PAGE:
While still bad, Halloween 4 is better than I ever expected. It’s barely ninety minutes and forty or so minutes are of people in crisis, which passes the time fairly well.
It takes place in an interesting version of the original film’s town, where the moon (even when it isn’t full) is apparently so bright, it can light entire blocks and buildings. One of the plot points is the power being out, yet cinematographer Peter Lyons Collister always manages to locate a directional source.
Oh, wait, maybe Collister is just incompetent. That explanation makes more sense. Especially considering how almost every night shot is flooded with bright blue light.
The film’s a strange mix of character actors and ingenues, with the character actors the only reasonable actors. Donald Pleasence starts trashing his career legacy, but he’s not terrible. Beau Starr’s quite good.
As for the ingenues, they’re uniformly awful. Empirically speaking, director Little appears to have told Danielle Harris (the child in distress) to look like she’s holding in a fart. Her performance is terrible, though probably better than Ellie Cornell as her protector. Cornell lacks any affect whatsoever.
Little is an inept director, but not wholly incompetent. The real fault for Halloween 4 lies with writer Alan B. McElroy. McElroy can’t just not write dialogue, he can’t plot either. He also plagiarizes King Kong Lives‘s rednecks with shotguns subplot.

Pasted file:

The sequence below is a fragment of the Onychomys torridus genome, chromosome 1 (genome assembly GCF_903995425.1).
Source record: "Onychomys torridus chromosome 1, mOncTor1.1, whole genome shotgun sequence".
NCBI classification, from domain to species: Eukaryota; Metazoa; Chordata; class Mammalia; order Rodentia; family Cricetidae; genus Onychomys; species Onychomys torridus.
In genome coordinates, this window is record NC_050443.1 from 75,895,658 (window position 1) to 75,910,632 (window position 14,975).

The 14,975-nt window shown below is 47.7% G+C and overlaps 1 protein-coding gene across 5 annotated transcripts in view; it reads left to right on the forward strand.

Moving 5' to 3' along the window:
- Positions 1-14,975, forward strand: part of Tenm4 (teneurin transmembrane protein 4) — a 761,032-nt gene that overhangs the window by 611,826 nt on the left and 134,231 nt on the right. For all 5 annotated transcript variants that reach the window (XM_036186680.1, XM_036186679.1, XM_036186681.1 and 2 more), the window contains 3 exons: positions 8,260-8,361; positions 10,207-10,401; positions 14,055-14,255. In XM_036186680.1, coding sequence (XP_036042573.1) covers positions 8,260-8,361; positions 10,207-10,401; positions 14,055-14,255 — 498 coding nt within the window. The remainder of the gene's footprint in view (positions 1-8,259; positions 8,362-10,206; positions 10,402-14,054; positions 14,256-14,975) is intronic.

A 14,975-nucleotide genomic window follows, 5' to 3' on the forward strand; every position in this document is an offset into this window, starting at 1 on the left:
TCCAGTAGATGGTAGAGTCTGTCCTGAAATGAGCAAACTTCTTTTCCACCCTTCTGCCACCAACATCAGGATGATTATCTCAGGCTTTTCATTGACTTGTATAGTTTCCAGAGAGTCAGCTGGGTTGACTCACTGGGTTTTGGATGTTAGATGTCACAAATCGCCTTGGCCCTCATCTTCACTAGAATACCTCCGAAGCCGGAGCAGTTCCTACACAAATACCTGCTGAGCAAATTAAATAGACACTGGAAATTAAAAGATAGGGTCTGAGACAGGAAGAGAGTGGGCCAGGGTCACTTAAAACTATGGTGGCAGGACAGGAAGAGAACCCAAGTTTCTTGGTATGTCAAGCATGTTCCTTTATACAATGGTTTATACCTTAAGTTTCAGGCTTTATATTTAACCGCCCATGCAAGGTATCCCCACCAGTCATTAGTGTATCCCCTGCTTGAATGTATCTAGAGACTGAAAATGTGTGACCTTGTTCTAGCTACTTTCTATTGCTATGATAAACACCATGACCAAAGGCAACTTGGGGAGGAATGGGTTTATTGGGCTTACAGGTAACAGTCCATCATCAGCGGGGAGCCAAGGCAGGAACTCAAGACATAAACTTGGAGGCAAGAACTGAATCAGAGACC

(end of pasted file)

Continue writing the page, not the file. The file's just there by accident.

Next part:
And then Little ruins McElroy’s one good scene.
It’s awful, but–again, shockingly–Halloween 4 could be much worse.
Directed by Dwight H. Little; screenplay by Alan B. McElroy, based on a story by Danny Lipsius, Larry Rattner, Benjamin Ruffner and McElroy and characters created by John Carpenter and Debra Hill; director of photography, Peter Lyons Collister; edited by Curtiss Clayton; music by Alan Howarth; produced by Paul Freeman; released by Galaxy International Releasing.
Starring Donald Pleasence (Dr. Sam Loomis), Ellie Cornell (Rachel Carruthers), Danielle Harris (Jamie Lloyd), George P. Wilbur (Michael Myers), Michael Pataki (Dr. Hoffman), Beau Starr (Sheriff Ben Meeker), Kathleen Kinmont (Kelly Meeker), Sasha Jenson (Brady) and Gene Ross (Earl).
- Rapid Fire (1992, Dwight H. Little)
- Prince of Darkness (1987, John Carpenter)
- Don't Tell Mom the Babysitter's Dead (1991, Stephen Herek)
- Christine (1983, John Carpenter)
- Fantastic Voyage (1966, Richard Fleischer)
- Halloween (1978, John Carpenter)
- Halloween II (1981, Rick Rosenthal), the television version
- Halloween III: Season of the Witch (1982, Tommy Lee Wallace)
- Halloween 5 (1989, Dominique Othenin-Girard)
- Halloween: The Curse of Michael Myers (1995, Joe Chappelle), the producer's cut
- Halloween H20 (1998, Steve Miner)